On Friday 12 May, the Virtual Reality Oracle project hosted an international, multidisciplinary workshop on Virtual Realities as Time Travel at the University of Bristol and online.
Virtual Realities as Time Travel brought together speakers from the project team and from across academic disciplines and industry to explore how users and producers of VR experiences and historical video games conceive of journeying to the past.
This event was organised by Richard Cole, in collaboration with Chris Bevan, Elisa Brann, Crescent Jicol and Emilia Tor. The workshop was sponsored by the Bristol Digital Game Lab and the Centre for Creative Technologies.
The event attracted over 100 signups, with around 40 people attending the event in person at Bristol’s Centre for Innovation and Entrepreneurship, and 54 on Zoom.
Esther Eidinow (Bristol) kicked off the day with an overview of the Virtual Reality Oracle project. Esther discussed how virtual reality has helped to imagine a visit to the oracle of Zeus at Dodona, c. 465 BCE. Richard Cole (Bristol) followed with an exploration of how game and VR developers often frame the experience of their worlds as a form of time travel, as well as how feedback on these experiences frequently draws on the same terminology.
The remainder of the day was divided into the following panels: Playing with Time, Facilitating Time Travel, Connecting Past and Present, and Producing Historical Experiences.
In the first panel, Alexander Vandewalle (Antwerp/Ghent) suggested that rather than thinking of time travel, a more useful way to understand what historical games offer is to think about them as a form of time tourism. Bettina Bodi (Leeds Beckett) refocused attention on the player as an active agent in playing with the temporal structures of game worlds, and looked at how cosy games complicate the idea of temporality in games when compared to fast-paced play.
Robert Houghton (Winchester) took the audience on a tour back to late antiquity with a paper on Total War: Attila. By deploying innovative strategy game mechanics, Robert argued that Total War: Attila attempts to create an experience of a truly Dark Age. From console to phone, Kate Cook (St Andrews) went on to explore how certain design features, such as microtransactions, alter the player’s relationship with time in mobile games.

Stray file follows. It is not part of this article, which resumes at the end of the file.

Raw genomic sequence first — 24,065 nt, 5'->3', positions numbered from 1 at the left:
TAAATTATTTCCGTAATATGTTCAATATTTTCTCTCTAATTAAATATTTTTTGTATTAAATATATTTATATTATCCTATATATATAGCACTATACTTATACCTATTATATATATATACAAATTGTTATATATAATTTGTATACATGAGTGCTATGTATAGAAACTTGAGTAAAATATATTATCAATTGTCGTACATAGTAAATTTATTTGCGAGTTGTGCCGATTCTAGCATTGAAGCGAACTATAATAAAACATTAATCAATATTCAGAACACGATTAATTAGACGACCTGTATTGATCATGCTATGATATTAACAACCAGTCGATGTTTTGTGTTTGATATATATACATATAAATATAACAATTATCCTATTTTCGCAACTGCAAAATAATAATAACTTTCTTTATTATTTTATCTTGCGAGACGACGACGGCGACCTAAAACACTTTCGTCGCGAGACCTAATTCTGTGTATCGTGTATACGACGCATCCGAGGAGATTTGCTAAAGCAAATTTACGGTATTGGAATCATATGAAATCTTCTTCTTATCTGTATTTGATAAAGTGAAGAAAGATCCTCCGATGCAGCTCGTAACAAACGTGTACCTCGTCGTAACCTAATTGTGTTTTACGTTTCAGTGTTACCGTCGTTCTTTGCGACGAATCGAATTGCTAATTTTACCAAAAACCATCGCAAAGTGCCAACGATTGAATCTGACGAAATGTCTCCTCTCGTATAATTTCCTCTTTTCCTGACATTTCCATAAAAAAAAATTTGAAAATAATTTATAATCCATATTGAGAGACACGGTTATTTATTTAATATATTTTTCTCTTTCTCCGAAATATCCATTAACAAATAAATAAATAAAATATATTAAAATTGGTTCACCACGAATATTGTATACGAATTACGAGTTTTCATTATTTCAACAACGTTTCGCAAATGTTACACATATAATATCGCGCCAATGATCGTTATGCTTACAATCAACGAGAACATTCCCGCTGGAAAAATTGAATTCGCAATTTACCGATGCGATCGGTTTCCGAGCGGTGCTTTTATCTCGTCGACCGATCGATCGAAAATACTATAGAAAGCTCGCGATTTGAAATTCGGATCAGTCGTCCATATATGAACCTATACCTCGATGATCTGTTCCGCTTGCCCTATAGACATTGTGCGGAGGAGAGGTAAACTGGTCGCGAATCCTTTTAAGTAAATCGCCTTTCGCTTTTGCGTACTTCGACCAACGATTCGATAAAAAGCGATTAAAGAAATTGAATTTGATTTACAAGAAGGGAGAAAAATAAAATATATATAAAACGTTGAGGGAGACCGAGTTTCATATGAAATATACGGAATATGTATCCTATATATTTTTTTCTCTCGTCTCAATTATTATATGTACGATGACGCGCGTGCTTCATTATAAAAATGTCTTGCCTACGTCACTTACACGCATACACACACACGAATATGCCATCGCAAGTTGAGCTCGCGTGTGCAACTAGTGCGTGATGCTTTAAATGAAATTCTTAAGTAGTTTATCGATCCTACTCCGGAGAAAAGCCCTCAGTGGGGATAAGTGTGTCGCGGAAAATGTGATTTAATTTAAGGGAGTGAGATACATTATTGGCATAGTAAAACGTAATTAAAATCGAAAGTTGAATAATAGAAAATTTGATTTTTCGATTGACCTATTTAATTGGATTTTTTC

After lunch, Jack Lowe (UWE) charted how location-based games engage with place. Jack suggested that the relationship with the past in such games is more a form of wayfinding than time travel.
Following Jack’s talk, workshop attendees were treated to two industry presentations. The first, from Leyla Johnson (Mokawk Games), demonstrated how developers can turn a historical era, leader, or event into a game system. Using Mokawk’s Old World as an example, Leyla emphasised how this approach could be used to incorporate a diverse range of historical material. The second industry speaker, Stéphanie-Anne Ruatta (Ubisoft), delivered a richly illustrated presentation on the experience of using historical source material to create the world of Assassin’s Creed Odyssey. Stéphanie-Anne showed how historical research served as a foundation for many of the facets of the game experience, thus creating ‘time travelling’ opportunities for the player.
Dooley Murphy (Copenhagen) rounded off the workshop with a paper on his project Hans Christian and I, which uses VR, not to recreate Hans Christian Andersen’s life, but to explore facets of his character.
The Virtual Reality Oracle project team would like to extend their thanks to all the speakers, Chairs, and to Claudia Jones at the Bristol Digital Game Lab for her excellent work overseeing the hybrid format of the workshop, which was praised by participants for opening up access to the event.
Plans are underway for a publication inspired by the workshop. Watch this space!